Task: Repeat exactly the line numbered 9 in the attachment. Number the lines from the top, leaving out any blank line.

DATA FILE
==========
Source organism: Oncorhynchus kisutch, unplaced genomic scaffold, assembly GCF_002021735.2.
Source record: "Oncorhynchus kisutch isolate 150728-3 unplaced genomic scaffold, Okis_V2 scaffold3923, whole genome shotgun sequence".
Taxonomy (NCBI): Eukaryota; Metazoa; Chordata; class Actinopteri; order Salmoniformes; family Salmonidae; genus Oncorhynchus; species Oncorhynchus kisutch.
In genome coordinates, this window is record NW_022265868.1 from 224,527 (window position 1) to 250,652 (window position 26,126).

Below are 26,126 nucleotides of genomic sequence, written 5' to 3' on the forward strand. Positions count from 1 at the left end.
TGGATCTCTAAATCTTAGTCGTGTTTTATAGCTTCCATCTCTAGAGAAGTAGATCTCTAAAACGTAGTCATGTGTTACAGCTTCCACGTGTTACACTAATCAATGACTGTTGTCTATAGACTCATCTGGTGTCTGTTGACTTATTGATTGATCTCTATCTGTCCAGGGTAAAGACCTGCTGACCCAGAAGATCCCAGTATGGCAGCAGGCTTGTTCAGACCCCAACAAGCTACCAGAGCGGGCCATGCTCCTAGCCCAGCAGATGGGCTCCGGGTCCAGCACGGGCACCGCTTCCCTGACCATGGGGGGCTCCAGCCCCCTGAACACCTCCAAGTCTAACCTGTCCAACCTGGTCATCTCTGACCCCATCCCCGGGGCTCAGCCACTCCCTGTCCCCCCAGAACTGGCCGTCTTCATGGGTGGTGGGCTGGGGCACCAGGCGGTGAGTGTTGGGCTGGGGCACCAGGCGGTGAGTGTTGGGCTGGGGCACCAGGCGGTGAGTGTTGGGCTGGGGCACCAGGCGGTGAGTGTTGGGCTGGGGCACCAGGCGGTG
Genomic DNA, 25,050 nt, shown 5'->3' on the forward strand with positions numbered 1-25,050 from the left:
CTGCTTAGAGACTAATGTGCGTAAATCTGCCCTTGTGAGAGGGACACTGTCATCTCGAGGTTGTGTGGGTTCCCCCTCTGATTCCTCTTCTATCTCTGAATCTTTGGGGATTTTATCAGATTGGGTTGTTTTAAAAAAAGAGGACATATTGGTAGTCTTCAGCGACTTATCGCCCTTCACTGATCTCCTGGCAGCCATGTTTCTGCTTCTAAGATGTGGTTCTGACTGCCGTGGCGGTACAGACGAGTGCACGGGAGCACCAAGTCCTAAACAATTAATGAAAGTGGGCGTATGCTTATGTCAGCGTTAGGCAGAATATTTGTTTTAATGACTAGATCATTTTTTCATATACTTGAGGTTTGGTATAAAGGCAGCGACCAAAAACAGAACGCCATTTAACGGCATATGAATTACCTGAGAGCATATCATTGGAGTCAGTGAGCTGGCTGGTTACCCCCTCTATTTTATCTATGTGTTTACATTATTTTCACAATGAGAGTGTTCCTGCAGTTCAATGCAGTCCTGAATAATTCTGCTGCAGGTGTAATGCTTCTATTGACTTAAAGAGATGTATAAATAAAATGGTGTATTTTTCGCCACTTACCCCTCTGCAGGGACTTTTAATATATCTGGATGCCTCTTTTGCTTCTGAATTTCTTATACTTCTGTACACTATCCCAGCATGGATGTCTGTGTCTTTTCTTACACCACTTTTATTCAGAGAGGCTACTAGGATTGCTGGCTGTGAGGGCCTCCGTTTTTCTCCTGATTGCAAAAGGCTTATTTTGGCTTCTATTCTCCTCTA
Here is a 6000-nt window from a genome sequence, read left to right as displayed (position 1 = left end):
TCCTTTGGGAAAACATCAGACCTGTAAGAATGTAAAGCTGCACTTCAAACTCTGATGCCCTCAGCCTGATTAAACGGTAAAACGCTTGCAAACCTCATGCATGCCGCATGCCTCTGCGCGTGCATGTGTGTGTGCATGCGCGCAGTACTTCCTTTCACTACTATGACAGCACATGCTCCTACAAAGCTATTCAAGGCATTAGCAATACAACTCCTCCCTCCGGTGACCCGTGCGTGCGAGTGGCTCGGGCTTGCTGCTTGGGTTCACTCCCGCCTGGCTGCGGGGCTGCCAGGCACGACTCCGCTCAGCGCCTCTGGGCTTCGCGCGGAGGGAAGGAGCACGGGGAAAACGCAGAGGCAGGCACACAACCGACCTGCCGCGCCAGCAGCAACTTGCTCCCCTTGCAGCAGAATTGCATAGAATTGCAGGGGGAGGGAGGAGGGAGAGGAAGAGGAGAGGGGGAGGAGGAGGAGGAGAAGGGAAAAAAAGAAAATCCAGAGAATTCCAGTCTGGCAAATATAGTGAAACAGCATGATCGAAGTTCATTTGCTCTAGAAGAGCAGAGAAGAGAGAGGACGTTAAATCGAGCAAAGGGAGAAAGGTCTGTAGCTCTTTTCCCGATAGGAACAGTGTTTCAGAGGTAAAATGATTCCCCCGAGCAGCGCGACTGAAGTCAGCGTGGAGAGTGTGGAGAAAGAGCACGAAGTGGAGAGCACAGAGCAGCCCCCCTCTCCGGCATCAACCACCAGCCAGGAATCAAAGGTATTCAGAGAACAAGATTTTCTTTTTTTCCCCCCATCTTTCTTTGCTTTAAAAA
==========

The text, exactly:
Here is a 6000-nt window from a genome sequence, read left to right as displayed (position 1 = left end):